I don’t know any professor who hasn’t complained about students not reading. Intrigued, I started to go through my syllabus readings for my child development course. Here’s what it looked like:
Week 1: Read Jean Piaget handout
Week 2: Read Erik Erikson handout
Week 3: Read Lev Vygotsky handout
Week 4: Read The Talking Cure article
Week 5: Read Early Theories: Preformationism, Locke & Rousseau handout
Wow, I thought. That’s one heck of a boring list. Then I started to think of the marketer’s mindset—i.e., what’s my audience’s perspective? How do I make the readings relevant to them?
My new syllabus looks like this:
Week 1: How do we help children think more critically? (Read Piaget handout)
Week 2: How do we help children develop confidence and initiative? (Read Erikson handout)
Week 3: Why is interaction important to learning? How can you foster it? (Read Vygotsky handout)
Week 4: How do you help kids become better readers? (Read The Talking Cure article)
Week 5: What kind of environment helps students learn and achieve? (Read Locke/Rousseau article)
Yes, it’s longer. But these questions intrigue. Context helps students focus. I know this because I asked. And they tell me questions make them want to find out more.
They act as “anticipation guides,” a term borrowed from the K-12 world. When you reframe your topics as questions (whether in your syllabus, on the board, online, or in a handout), students read purposefully.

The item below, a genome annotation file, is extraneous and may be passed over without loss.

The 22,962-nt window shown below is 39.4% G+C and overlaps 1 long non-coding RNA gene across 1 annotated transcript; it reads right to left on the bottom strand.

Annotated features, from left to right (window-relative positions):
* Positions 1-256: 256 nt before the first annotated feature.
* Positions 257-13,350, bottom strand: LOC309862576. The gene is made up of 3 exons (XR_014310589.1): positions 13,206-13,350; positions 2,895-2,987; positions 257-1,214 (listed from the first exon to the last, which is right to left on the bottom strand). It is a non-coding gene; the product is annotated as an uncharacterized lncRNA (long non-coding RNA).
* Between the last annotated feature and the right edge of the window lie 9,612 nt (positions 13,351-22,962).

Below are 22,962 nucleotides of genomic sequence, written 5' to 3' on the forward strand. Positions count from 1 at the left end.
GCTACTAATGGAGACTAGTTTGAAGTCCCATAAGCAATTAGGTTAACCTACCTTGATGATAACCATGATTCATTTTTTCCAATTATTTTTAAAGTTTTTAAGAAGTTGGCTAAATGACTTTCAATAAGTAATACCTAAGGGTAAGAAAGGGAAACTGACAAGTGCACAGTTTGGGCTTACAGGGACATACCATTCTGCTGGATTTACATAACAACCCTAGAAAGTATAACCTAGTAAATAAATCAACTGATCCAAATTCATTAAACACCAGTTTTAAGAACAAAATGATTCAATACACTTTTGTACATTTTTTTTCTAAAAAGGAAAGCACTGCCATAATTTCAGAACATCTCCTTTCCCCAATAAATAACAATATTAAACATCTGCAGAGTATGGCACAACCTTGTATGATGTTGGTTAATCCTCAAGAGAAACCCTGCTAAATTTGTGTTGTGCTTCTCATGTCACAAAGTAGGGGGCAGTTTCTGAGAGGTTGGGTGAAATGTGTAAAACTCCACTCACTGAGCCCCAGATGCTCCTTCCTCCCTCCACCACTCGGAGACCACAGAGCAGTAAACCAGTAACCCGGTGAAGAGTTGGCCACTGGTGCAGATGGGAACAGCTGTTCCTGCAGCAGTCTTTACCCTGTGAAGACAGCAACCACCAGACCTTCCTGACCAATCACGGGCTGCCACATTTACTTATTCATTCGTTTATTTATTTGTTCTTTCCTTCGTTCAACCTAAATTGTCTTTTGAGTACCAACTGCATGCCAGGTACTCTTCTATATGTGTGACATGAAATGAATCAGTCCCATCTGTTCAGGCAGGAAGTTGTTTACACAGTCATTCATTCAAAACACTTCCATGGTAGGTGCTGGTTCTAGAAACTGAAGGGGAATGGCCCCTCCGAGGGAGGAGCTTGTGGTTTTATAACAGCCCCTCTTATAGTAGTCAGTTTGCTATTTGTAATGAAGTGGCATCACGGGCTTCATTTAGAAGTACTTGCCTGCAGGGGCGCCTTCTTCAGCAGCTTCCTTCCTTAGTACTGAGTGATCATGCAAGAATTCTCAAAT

Here’s an example of a short, two-question anticipation guide for students reading a handout on Swiss psychologist Jean Piaget:
How do children learn best, according to Piaget?
How can you help children think beyond themselves (i.e., egocentrism)?
Another option is to preview the next reading at the end of each class, as I do in my math methodology course: “For next week’s reading, ask yourself, what were your experiences learning math when you were young? The article, Why Do Americans Stink at Math?, will change the way you look at math. I guarantee it!”
Think of how great movie trailers leave you wanting more. Or effective advertising get you to check out the company’s website. There are ways to “sell” your course readings without being sleazy.
Two final things to consider:
1. Check if assigned readings are too advanced, too dense, or too boring
Textbooks are often all three, because publishers/authors want as many customers as possible so they cater to everyone.
For example, when I updated the textbook Curriculum: Foundations, Principles, and Issues (7th edition), Pearson asked me who this book was targeted to. My answer:
This book is geared for undergraduate and graduate level introductory education courses. However, the latter half of the book (Chapters 6-10), which covers the principles of curriculum—design, development, etc.—is mainly for graduate and doctoral level students specializing in curriculum, supervision and administration, and educational leadership.
Good lord. How is a freshman—with so little background in education—going to absorb this stuff compared with a doctoral candidate? So, stop for a second and review your reading list. Students often don’t see the relevance of the readings we select. Maybe it’s time we find something more appropriate.
2. Students are busy people, so they logically prioritize their workload
A quiz for another course will take priority over your chapter reading. As students read, they’re thinking, Will I be required to talk about this in class? What are the chances the professor will call on me? If the answer is no, then they won’t likely read.
So it’s not as simple as merely selecting the right articles or using focusing questions. Understanding students’ psychology—their mindset—outside of school helps. That’s a topic for another day. For now, let’s actually give them something worth reading. Then “sell” it.